Tuesday 13 November 2007

‘Why doesn’t somebody take this goddam thing away from me?”

Continuing the Thurber theme here at Campbell blogspot, I’ve been reading Burton Bernstein‘s 1975 biography of the great man. There’s alway that dreary part at the beginning of the ‘life’ where you have to wade knee deep through a swamp of forebears. I find with this book that I’m not doing my usual speedy dash through the first chapter but relishing every detail:

Aunt Kate’s benign conventionality marked her as the odd one in the family, for her myriad Matheny and Taylor relatives wee a cast of certifiables. As Thurber read the roster, there were, for example: “Aunt Lou, who wrote poetry and believed that everything was for the best; Aunt Melissa, who knew the bible by heart and was convinced that Man’s day was done… Aunt fanny, plagued in her old age by recurring dreams in which she gave birth to Indian, Mexican, Chinese, and African twins…” and one of Thurber’s favorite Ohio creatures- “Aunt Florence, who once tried to fix a broken cream separator on her farm near Sugar Grove and suddenly cried, ‘Why doesn’t somebody take this goddam thing away from me?” then, too, there were the likes of Aunt Clemmens, a loony mystic who smelled dire conspiracy in such disparate phenomena as the sinking of the Titanic and the invention of electricity, and perhaps the queerest of the lot, Aunt Mary Van York, a wisp of a woman who survived till ninety-three mainly on a diet of an estimated two hundred thousand pipefuls of vicious Star plug chewing tobacco.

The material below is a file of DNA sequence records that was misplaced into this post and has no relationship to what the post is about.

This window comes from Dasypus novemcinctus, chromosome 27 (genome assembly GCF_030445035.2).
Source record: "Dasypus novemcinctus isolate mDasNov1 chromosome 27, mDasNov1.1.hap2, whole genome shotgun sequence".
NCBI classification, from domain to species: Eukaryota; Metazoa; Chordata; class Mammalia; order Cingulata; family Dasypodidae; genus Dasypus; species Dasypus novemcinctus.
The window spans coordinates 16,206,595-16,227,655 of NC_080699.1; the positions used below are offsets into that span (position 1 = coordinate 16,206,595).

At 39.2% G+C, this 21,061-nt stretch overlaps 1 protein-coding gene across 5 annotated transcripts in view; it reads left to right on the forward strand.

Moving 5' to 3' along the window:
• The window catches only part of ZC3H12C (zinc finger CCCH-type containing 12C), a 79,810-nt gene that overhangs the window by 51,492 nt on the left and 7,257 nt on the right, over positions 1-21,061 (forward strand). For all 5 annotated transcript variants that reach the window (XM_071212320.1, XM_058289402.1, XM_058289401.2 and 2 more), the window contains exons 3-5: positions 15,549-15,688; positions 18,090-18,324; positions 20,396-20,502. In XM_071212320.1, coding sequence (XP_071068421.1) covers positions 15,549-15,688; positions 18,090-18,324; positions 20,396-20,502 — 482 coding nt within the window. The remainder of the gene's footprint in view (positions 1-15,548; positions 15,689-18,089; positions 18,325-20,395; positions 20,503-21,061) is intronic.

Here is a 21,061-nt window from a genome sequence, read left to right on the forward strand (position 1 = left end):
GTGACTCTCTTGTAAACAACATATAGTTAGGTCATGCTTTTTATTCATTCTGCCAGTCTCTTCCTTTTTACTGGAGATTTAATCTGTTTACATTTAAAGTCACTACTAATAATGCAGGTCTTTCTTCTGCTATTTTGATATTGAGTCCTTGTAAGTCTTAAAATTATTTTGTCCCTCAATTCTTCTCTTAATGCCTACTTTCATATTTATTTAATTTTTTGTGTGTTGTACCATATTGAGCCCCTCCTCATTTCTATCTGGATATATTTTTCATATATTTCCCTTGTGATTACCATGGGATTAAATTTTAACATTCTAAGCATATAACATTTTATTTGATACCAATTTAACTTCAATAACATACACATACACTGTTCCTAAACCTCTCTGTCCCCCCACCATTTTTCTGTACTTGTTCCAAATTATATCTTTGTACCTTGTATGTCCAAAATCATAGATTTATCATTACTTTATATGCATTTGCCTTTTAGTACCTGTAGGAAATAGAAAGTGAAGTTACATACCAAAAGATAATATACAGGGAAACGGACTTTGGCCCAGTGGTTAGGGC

I'm reminded of the song, Family Tree by Jake Thackray (seven verses with guitar tab):
Up my, my family tree
There hangs my curious pedigree,
My long, my lurid ancestry -
The prancing phantoms and ghosts
Of my rude forefathers.
Nevertheless, despite their sins,
Bless my kiths and bless my kins.
There they all perch to see
Up my, up my family tree.

Up my, my family tree,
No blue blood, no nobility;
No trace of aristocracy -
Except for Uncle Sebastian
Who once raped a duchess.
Nevertheless, despite their sins,
Bless my kiths and bless my kins.
There they perch for all to see
Up my, up my family tree.

whole website devoted to the late singer/songwriter

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Blogger James Langdell said...

One thing that makes factual accounts of Thurber's pre-history more interesting is wondering how many of the details are true in his hillarious autobiographical "My Life and Hard Times".

13 November 2007 at 18:19:00 GMT-5  
Blogger James Robert Smith said...

I once knew a McGregor family in Georgia. Some of their ancestors in Scotland were notorious highwaymen who were finally put down for cooking and eating some of the folk they robbed. The McGregors I knew were quite proud of this heritage and used to brag about it quite often.

13 November 2007 at 23:28:00 GMT-5  
Blogger Jack Ruttan said...

Are you going to post about the later Thurber antics? I hope so! (would have made an interesting, but darker TV show)

18 November 2007 at 12:41:00 GMT-5  

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